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Metabolic Syndrome : The Silent Killer

Metabolic syndrome could be the leading killer in the coming years.

One out of every third Indian is suffering from one or other form of heart diseases or 30 million heart patients in India. If the current trend continues, by 2020, India will have the highest burden of atherothombotic cardiovascular diseases and surpass any other country in the world.

The growth of heart diseases is dependent on a number of interlinked factors such as ageing, changing lifestyles, bad eating habits and rapidly evolving socio-economic determinants like access to healthcare.

Heart disease is not a phenomenon in urban areas – of the 30  million total heart patients, 16 million are from rural areas of India.

“One out of every third Indian is suffering from one or other form of heart diseases or 30 million heart patients in India. If the current trend continues, by 2020, India will have the highest burden of atherothombotic cardiovascular diseases and surpass any other country in the world.”

India’s rural population and urban poor are facing a double burden –increasing incidence of acute diseases, and rapid growth of chronic diseases.

Indian hospitals perform one of the highest open heart surgeries in the world a year – 2 lakh. This is steadily increasing with an annual rise to the tune of 25-30 per cent in the case of coronary interventions over the past several years.

World over, heart diseases claims 17.3 million lives year, a major cause of death. India is no far behind.

One of the major reasons for increase in coronary heart diseases in India is metabolic syndrome. Metabolic syndrome, also known as dysmetabolic syndrome – a cluster of conditions that lead to heart diseases. The main features of metabolic syndrome includes insulin resistance, hypertension or high blood pressure, abnormal cholesterol, and an increased risk for clotting.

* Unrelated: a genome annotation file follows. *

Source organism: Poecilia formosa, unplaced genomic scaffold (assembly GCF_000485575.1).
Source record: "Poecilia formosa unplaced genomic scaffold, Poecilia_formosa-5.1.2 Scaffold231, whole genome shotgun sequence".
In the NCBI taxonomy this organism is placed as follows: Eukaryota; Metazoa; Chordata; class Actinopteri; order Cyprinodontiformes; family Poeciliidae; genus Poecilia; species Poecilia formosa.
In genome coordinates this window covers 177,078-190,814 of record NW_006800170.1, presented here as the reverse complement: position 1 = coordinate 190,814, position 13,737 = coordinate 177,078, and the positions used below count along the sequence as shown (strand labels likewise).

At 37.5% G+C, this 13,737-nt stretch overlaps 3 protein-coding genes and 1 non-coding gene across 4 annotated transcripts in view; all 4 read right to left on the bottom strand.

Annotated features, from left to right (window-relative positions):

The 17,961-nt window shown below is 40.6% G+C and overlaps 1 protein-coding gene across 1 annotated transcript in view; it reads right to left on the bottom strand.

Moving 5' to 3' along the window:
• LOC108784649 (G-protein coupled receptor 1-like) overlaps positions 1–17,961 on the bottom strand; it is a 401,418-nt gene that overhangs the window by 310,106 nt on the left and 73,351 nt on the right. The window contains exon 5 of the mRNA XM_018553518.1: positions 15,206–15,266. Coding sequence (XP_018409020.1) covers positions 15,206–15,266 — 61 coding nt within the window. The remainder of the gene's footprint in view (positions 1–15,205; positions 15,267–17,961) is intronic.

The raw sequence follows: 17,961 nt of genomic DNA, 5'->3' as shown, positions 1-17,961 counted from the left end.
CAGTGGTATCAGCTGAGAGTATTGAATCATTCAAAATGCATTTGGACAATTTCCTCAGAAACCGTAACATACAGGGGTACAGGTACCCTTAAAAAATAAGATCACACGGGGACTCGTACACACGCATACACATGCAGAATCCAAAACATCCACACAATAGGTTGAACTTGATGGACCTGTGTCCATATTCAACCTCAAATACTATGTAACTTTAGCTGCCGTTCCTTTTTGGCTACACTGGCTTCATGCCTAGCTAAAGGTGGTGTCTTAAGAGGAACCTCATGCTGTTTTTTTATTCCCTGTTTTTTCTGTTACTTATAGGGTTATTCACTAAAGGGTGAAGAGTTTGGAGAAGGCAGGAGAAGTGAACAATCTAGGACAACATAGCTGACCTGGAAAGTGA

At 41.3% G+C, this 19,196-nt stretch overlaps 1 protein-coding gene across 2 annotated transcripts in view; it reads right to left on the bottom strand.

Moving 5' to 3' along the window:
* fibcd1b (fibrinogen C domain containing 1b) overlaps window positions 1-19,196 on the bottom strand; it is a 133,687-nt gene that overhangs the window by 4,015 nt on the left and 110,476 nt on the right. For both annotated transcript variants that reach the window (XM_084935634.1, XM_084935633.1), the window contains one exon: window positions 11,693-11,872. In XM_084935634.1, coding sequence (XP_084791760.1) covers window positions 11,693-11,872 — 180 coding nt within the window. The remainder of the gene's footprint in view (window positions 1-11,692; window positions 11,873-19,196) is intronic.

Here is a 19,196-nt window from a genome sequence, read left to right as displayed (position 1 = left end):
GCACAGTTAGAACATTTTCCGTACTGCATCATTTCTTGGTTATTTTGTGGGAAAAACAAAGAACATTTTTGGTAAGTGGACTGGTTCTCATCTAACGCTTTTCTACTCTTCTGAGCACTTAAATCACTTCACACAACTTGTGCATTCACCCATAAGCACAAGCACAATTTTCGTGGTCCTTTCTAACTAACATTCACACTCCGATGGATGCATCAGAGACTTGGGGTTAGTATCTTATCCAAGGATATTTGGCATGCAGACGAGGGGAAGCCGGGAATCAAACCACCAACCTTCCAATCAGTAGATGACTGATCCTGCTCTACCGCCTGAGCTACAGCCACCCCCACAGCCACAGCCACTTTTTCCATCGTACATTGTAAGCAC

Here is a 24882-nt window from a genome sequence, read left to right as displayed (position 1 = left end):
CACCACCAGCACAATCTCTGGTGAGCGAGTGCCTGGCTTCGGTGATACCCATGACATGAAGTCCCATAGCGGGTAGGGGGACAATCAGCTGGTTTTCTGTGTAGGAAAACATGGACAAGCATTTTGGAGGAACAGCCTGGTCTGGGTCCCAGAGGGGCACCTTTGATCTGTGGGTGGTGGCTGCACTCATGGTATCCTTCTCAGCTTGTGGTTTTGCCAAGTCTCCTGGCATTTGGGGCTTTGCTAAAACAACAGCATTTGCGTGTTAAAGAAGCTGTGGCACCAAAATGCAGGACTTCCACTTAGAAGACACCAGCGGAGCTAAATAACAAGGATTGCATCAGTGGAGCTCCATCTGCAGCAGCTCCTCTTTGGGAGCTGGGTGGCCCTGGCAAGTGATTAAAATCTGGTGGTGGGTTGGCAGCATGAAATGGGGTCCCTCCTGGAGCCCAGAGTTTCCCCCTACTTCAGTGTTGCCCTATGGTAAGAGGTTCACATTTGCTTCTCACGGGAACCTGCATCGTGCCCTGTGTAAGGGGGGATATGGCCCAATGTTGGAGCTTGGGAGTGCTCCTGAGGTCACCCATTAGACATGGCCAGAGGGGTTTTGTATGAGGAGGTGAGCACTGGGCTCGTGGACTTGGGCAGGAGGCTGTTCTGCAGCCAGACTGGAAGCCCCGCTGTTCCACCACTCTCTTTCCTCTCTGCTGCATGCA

Metabolic syndrome causes a group of risk factors that raises the risk level for heart disease, diabetes and stroke as well. The term “metabolic” refers to the biochemical processes involved in the body’s normal functioning. Risk factors are traits, conditions, or habits that increase your chance of developing a disease.


Insulin Resistance

Insulin is a hormone produced by pancreas. Pancreas release the insulin into the blood stream and it is an essential hormone for many metabolical actions in the body like control of carbohydrates, regulation of functions of body cells, including growth.

If at any point of time, the body cells refuse to obey the commands of insulin, it will affect the corresponding functioning of several organs, including kidney, heart and body cells. Insulin resistance is a condition in which the body cells becomes resistant to the effects of insulin. In other words, the normal response to a given amount of insulin is reduced. As a result, higher levels of insulin are needed for insulin to have proper effects. So, the pancreas produces more insulin. When the response to natural insulin is reduced, external or artificial insulin is administered to maintain the functioning of various organs of the body.

Insulin resistance leads to a stage, when pancreas can no longer produce sufficient insulin for the body’s demands. It is at this stage, the blood sugar rises. Thus two major diseases that result from Insulin resistance is diabetes and heart diseases.